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Solving LP Problems in a Spreadsheet n n A company sells two models of hot tubs: the Aqua- Spa and the Hydro-Lux. n n The company purchases prefabricated.

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Presentation on theme: "Solving LP Problems in a Spreadsheet n n A company sells two models of hot tubs: the Aqua- Spa and the Hydro-Lux. n n The company purchases prefabricated."— Presentation transcript:

1 Solving LP Problems in a Spreadsheet n n A company sells two models of hot tubs: the Aqua- Spa and the Hydro-Lux. n n The company purchases prefabricated fiberglass hot tub shells and installs a common water pump and the appropriate amount of tubing into each hot tub. Every Aqua-Spa produced can be sold to generate a profit of $350, and each Hydro-Lux produced can be sold to generate a profit of $300. n n Every Aqua-Spar requires 9 hours of labor and 12 feet of tubing; every Hydro -Lux requires 6 hours of labor and 16 feet of tubing.

2 n n The company expects to have 200 pumps, 1,566 hours of labor, and 2,800 feet of tubing available during the next production cycle. n n The problem is to determine the optimal number of Aqua-Spas and Hydro-Luxes to produce in order to maximize profits.

3 MAX: 350X 1 + 300X 2 } profit Subject to: 1X 1 + 1X 2 < 200 } pump constraint 9X 1 + 6X 2 < 1,566 } labor constraint 12X 1 + 16X 2 < 2,800 } tubing constraint 1X 1 > 0 simple lower bounds 1X 2 > 0 for the decision variables

4 Implementing an LP Model in a Spreadsheet n n 1. Organize the data for the model on the spreadsheet. è è First, the goal is to organize the data so their purpose and meaning are as clear as possible. è è Descriptive labels should be placed in the spreadsheet to clearly identify the various data elements. n n 2. Reserve separate cells in the spreadsheet to represent each decision variable in the algebraic model. è è This is often helpful in setting up formulas for the objective function and constraints. è è When possible, it is also a good idea to keep the cells representing decision variables in the same area of the spreadsheet.

5 n n 3. Create a formula in a cell in the spreadsheet that corresponds to the objective function in the algebraic model. è è The spreadsheet formula corresponding to the objective function is created by referring to the data cells where the objective function coefficients have been entered (or calculated) and to the corresponding cells representing the decision variables. n n 4. For each constraint in the algebraic model, create a formula in a cell in the spreadsheet that corresponds to the left-hand- side (LHS) of the constraint. è è The formula corresponding to the LHS of each constraint is created by referring to the data cells where the coefficients for these constraints have been entered (or calculated) and to the appropriate decision variable cells.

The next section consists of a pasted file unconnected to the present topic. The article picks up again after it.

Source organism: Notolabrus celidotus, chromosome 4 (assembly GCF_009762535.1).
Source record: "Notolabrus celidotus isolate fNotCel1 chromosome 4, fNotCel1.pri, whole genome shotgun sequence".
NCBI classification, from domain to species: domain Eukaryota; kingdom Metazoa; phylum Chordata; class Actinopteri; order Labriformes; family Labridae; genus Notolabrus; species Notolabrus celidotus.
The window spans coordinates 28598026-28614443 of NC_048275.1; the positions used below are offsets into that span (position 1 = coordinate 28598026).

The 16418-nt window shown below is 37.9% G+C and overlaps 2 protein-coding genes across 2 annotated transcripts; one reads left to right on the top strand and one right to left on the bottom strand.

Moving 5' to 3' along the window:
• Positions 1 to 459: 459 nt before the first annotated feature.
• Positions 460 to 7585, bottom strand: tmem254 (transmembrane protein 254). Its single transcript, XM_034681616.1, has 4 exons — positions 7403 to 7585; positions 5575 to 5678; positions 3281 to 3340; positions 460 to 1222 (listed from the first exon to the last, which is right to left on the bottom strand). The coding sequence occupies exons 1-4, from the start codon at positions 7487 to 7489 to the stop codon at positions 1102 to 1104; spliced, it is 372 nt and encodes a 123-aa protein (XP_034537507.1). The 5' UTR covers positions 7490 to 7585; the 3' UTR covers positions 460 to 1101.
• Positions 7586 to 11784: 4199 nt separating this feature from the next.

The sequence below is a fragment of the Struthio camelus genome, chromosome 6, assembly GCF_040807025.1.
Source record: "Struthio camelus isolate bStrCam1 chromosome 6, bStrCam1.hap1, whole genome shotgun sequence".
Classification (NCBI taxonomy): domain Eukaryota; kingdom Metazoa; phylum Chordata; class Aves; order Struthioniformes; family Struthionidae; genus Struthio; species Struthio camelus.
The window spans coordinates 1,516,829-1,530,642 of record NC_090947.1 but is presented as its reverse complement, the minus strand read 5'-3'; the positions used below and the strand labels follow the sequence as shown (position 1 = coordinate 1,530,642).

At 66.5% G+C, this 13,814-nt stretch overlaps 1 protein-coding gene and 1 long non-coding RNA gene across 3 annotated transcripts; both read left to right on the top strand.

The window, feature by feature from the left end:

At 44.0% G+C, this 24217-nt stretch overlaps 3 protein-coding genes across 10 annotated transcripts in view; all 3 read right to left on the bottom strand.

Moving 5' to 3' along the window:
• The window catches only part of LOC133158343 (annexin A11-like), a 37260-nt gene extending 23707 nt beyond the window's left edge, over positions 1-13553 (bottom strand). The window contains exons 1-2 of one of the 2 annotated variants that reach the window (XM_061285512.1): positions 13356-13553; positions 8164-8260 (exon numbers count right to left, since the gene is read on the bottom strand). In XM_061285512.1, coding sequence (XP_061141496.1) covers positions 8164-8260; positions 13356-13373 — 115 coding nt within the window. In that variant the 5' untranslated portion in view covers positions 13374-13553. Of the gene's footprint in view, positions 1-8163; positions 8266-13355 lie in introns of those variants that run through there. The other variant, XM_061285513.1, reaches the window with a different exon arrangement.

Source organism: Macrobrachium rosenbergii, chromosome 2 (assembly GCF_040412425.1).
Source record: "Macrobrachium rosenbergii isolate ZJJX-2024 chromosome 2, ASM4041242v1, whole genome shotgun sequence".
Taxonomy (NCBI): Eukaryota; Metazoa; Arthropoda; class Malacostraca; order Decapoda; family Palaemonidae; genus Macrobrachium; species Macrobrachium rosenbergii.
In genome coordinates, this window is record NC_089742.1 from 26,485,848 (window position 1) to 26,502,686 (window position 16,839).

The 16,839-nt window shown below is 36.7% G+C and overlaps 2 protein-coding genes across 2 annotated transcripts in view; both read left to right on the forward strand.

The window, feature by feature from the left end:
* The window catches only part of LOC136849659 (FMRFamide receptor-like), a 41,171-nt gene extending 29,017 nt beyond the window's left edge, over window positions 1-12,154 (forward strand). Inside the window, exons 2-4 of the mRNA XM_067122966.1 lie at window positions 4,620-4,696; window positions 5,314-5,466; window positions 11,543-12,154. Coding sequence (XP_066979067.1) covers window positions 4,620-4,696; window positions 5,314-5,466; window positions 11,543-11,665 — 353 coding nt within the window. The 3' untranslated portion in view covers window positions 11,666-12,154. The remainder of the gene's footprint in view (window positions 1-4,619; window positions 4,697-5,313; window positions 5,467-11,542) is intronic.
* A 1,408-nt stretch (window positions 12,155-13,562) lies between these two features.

6 Decision Variables: X 1 X 2 Spreadsheet Cells: B 4 C 4 Algebraic Objective: 350 X 1 +300 X 2 Formula in cell E5: =B5*B4+C5*C4

7 LHS formula for the pump constraint: 1 X 1 + 1 X 2 Formula in cell D8: =B8*B4+C8*C4 LHS formula for the labor constraint: 9 X 1 + 6 X 2 Formula in cell D9: =B9*B4+C9*C4 LHS formula for the tubing constraint: 12 X 1 + 16 X 2 Formula in cell D10: =B10*B4+C10*C4 Summary of relationship between the LHS formulas of the constraints and their spreadsheet representations

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9 Representing the Bounds on the Decision Variables How Solver Views the Model n n 1. Target cell--the cell in the spreadsheet that represents the objective function in the model (and whether its value should be maximized or minimized) n n 2. Changing cells--the cells in the spreadsheet that represent the decision variables in the model n n 3. Constraint cells--the cells in the spreadsheet that represent the LHS formulas of the constraints in the model (and any upper and lower bounds that apply to these formulas)

10 Summary of Solver terminology

11 Using Solver n n After implementing an LP model in a spreadsheet, we still need to solve the model. n n To do this we must first indicate to Solver which cells in the spreadsheet represent the objective function (or target cell), the decision variables (or changing cells), and the constraints (or constraint cells).

12 Defining the Target Cell n n In the Solver Parameters dialog box, specify the location of the cell that represents the objective function by entering it in the Set Target Cell box

13 Defining the Changing Cells n n If the decision variables were not in a contiguous range, we would have to list the individual decision variable cells separated by commas in the By Changing Cells box. n n Whenever possible, it is best to use contiguous cells to represent the decision variables.

14 Defining the Constraint Cells n n To define the constraint cells, click the Add button in the solver parameters box, then complete the Add Constraint dialog box. n n In the Add Constraint dialog box, click the Add button again to define additional constraints. Click the OK button when you have finished defining constraints. n n It is a good idea to keep constraints of a given type grouped in contiguous cells so you can select them at the same time.

15 Defining the Nonnegativity Conditions n n To do this, we simply add another set of constraints to the model

16 Solving the Model n n Click the Solve button in the Solver Parameters dialog box to solve the problem. n n When Solver finds the optimal solution, it displays the Solver Results dialog box.


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